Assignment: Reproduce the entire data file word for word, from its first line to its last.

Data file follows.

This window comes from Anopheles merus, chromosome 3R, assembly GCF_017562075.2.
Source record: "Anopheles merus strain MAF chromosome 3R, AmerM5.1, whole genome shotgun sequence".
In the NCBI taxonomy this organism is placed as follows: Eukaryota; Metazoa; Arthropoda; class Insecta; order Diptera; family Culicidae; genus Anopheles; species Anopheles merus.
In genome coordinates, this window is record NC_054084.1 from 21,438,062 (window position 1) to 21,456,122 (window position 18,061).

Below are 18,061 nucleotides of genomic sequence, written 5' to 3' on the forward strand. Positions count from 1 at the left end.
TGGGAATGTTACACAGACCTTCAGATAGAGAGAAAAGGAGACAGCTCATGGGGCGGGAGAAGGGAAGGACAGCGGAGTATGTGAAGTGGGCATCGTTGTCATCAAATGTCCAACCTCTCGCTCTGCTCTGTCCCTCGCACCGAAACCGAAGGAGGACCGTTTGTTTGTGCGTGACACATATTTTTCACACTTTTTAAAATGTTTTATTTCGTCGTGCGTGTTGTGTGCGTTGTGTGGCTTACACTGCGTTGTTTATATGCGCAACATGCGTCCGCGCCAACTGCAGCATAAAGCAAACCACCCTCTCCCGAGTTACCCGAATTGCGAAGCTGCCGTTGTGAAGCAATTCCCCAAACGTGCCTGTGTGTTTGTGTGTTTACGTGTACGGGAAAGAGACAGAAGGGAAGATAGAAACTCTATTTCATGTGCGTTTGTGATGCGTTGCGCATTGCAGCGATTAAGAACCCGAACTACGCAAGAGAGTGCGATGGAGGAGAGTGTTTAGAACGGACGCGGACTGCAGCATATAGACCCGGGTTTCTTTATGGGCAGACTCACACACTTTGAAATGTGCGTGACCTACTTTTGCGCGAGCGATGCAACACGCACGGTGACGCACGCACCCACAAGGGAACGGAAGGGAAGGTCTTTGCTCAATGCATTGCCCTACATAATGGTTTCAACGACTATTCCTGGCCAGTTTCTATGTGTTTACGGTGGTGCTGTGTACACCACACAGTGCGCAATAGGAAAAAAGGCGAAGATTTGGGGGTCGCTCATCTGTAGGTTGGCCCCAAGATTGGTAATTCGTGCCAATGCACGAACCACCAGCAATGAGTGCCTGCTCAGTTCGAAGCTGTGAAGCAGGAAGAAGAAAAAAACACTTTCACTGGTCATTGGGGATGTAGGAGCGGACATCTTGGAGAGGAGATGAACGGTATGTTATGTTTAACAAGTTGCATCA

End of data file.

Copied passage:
This window comes from Anopheles merus, chromosome 3R, assembly GCF_017562075.2.
Source record: "Anopheles merus strain MAF chromosome 3R, AmerM5.1, whole genome shotgun sequence".
In the NCBI taxonomy this organism is placed as follows: Eukaryota; Metazoa; Arthropoda; class Insecta; order Diptera; family Culicidae; genus Anopheles; species Anopheles merus.
In genome coordinates, this window is record NC_054084.1 from 21,438,062 (window position 1) to 21,456,122 (window position 18,061).

Below are 18,061 nucleotides of genomic sequence, written 5' to 3' on the forward strand. Positions count from 1 at the left end.
TGGGAATGTTACACAGACCTTCAGATAGAGAGAAAAGGAGACAGCTCATGGGGCGGGAGAAGGGAAGGACAGCGGAGTATGTGAAGTGGGCATCGTTGTCATCAAATGTCCAACCTCTCGCTCTGCTCTGTCCCTCGCACCGAAACCGAAGGAGGACCGTTTGTTTGTGCGTGACACATATTTTTCACACTTTTTAAAATGTTTTATTTCGTCGTGCGTGTTGTGTGCGTTGTGTGGCTTACACTGCGTTGTTTATATGCGCAACATGCGTCCGCGCCAACTGCAGCATAAAGCAAACCACCCTCTCCCGAGTTACCCGAATTGCGAAGCTGCCGTTGTGAAGCAATTCCCCAAACGTGCCTGTGTGTTTGTGTGTTTACGTGTACGGGAAAGAGACAGAAGGGAAGATAGAAACTCTATTTCATGTGCGTTTGTGATGCGTTGCGCATTGCAGCGATTAAGAACCCGAACTACGCAAGAGAGTGCGATGGAGGAGAGTGTTTAGAACGGACGCGGACTGCAGCATATAGACCCGGGTTTCTTTATGGGCAGACTCACACACTTTGAAATGTGCGTGACCTACTTTTGCGCGAGCGATGCAACACGCACGGTGACGCACGCACCCACAAGGGAACGGAAGGGAAGGTCTTTGCTCAATGCATTGCCCTACATAATGGTTTCAACGACTATTCCTGGCCAGTTTCTATGTGTTTACGGTGGTGCTGTGTACACCACACAGTGCGCAATAGGAAAAAAGGCGAAGATTTGGGGGTCGCTCATCTGTAGGTTGGCCCCAAGATTGGTAATTCGTGCCAATGCACGAACCACCAGCAATGAGTGCCTGCTCAGTTCGAAGCTGTGAAGCAGGAAGAAGAAAAAAACACTTTCACTGGTCATTGGGGATGTAGGAGCGGACATCTTGGAGAGGAGATGAACGGTATGTTATGTTTAACAAGTTGCATCA